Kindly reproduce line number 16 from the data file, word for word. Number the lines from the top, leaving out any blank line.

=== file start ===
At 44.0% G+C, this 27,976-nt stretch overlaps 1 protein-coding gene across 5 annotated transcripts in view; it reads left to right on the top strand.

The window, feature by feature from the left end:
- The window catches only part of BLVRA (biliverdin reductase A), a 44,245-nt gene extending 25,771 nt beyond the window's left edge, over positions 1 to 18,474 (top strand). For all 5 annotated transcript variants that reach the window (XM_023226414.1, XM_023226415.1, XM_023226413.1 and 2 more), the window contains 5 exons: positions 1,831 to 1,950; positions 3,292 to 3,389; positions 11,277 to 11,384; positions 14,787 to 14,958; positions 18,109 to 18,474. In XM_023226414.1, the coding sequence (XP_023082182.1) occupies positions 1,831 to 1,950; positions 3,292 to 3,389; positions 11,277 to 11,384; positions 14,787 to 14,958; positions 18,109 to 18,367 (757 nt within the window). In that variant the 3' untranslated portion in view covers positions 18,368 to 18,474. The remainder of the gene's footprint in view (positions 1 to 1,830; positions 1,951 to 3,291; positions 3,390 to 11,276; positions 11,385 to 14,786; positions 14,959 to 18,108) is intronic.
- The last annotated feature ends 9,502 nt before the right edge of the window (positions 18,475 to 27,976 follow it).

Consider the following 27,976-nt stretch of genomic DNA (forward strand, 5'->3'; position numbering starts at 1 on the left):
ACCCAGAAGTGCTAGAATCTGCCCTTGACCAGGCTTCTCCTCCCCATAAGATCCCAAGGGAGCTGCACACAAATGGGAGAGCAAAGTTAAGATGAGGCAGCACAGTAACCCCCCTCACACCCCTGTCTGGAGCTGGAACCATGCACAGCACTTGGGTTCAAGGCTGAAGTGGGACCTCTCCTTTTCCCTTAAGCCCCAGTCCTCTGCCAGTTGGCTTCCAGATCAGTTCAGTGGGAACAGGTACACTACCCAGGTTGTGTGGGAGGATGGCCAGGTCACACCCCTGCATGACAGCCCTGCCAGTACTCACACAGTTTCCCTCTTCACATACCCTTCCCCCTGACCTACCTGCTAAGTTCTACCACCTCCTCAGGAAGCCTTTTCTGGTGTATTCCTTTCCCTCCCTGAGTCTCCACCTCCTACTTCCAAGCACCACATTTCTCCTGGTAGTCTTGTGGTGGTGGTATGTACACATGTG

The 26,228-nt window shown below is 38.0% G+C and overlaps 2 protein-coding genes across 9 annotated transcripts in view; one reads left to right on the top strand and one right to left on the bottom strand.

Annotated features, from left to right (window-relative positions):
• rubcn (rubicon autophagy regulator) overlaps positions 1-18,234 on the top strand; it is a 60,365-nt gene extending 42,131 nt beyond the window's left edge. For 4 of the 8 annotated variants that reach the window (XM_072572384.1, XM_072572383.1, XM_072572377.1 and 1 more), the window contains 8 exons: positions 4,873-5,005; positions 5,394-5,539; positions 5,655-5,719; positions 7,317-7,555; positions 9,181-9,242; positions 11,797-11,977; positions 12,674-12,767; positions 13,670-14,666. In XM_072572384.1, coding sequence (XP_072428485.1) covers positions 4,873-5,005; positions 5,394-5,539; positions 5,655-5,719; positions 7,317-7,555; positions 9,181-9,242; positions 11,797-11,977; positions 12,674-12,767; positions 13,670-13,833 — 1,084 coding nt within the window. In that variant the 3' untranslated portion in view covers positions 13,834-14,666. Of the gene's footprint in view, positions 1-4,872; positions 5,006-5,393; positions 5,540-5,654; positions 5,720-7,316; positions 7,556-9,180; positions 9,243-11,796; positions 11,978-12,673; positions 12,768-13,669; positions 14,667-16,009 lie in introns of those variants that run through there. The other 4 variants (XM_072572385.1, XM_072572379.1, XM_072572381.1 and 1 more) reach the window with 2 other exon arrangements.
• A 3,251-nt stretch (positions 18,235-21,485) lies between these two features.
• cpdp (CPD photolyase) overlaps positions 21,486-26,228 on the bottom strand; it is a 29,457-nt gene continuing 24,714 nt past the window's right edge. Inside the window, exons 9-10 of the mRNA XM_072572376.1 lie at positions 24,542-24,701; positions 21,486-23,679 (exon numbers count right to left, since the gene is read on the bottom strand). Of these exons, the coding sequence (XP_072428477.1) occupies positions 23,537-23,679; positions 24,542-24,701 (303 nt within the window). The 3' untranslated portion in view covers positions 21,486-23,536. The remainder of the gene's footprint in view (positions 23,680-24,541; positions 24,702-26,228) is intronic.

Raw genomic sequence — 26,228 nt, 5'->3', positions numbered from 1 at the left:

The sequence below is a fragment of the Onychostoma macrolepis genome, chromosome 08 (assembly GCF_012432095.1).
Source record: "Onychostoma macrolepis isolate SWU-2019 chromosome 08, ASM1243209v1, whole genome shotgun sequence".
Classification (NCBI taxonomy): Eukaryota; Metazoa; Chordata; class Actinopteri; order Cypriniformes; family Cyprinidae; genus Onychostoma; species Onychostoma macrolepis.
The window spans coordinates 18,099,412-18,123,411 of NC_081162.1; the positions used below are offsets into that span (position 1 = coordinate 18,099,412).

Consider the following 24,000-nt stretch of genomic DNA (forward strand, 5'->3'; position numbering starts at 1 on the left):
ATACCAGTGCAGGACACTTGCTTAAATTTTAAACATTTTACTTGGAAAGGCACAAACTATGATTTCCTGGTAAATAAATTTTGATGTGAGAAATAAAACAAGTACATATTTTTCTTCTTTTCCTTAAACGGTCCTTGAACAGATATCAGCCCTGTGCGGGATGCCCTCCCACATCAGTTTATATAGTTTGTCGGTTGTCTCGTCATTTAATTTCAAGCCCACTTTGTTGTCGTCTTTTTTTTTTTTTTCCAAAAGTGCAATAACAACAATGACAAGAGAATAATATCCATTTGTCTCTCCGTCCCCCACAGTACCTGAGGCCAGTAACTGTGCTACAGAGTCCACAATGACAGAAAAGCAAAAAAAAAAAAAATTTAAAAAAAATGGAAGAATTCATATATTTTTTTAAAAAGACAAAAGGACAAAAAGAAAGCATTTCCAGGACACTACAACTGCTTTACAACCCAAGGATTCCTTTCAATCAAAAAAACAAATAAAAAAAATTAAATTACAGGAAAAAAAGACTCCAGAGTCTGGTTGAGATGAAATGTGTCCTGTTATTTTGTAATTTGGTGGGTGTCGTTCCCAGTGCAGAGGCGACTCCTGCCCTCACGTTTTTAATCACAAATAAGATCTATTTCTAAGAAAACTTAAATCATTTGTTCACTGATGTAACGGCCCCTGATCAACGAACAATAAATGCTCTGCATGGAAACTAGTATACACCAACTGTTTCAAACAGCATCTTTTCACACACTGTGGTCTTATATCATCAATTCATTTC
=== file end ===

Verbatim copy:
The window spans coordinates 18,099,412-18,123,411 of NC_081162.1; the positions used below are offsets into that span (position 1 = coordinate 18,099,412).